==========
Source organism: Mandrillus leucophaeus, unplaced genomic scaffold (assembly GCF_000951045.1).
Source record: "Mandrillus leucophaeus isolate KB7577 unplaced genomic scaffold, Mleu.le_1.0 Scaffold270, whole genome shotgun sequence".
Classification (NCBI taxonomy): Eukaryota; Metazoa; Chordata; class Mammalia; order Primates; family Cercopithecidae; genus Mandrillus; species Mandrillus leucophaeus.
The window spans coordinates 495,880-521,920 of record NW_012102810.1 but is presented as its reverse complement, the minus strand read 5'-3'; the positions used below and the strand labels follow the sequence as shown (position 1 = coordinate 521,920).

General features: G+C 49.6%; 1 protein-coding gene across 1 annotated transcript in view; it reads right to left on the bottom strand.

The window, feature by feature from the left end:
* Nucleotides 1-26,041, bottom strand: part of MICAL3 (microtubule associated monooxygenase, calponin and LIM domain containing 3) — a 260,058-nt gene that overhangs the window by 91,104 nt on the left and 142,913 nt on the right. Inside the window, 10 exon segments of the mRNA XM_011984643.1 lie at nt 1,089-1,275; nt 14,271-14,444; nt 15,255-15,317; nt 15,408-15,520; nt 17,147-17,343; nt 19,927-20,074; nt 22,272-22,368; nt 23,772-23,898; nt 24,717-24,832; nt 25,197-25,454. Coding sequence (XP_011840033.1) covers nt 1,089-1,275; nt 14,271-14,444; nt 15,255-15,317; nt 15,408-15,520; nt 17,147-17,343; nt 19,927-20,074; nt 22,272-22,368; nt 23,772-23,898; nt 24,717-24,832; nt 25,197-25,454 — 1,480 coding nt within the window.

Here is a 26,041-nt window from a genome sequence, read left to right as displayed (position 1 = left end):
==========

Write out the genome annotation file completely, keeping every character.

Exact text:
Source organism: Mandrillus leucophaeus, unplaced genomic scaffold (assembly GCF_000951045.1).
Source record: "Mandrillus leucophaeus isolate KB7577 unplaced genomic scaffold, Mleu.le_1.0 Scaffold270, whole genome shotgun sequence".
Classification (NCBI taxonomy): Eukaryota; Metazoa; Chordata; class Mammalia; order Primates; family Cercopithecidae; genus Mandrillus; species Mandrillus leucophaeus.
The window spans coordinates 495,880-521,920 of record NW_012102810.1 but is presented as its reverse complement, the minus strand read 5'-3'; the positions used below and the strand labels follow the sequence as shown (position 1 = coordinate 521,920).

General features: G+C 49.6%; 1 protein-coding gene across 1 annotated transcript in view; it reads right to left on the bottom strand.

The window, feature by feature from the left end:
* Nucleotides 1-26,041, bottom strand: part of MICAL3 (microtubule associated monooxygenase, calponin and LIM domain containing 3) — a 260,058-nt gene that overhangs the window by 91,104 nt on the left and 142,913 nt on the right. Inside the window, 10 exon segments of the mRNA XM_011984643.1 lie at nt 1,089-1,275; nt 14,271-14,444; nt 15,255-15,317; nt 15,408-15,520; nt 17,147-17,343; nt 19,927-20,074; nt 22,272-22,368; nt 23,772-23,898; nt 24,717-24,832; nt 25,197-25,454. Coding sequence (XP_011840033.1) covers nt 1,089-1,275; nt 14,271-14,444; nt 15,255-15,317; nt 15,408-15,520; nt 17,147-17,343; nt 19,927-20,074; nt 22,272-22,368; nt 23,772-23,898; nt 24,717-24,832; nt 25,197-25,454 — 1,480 coding nt within the window.

Here is a 26,041-nt window from a genome sequence, read left to right as displayed (position 1 = left end):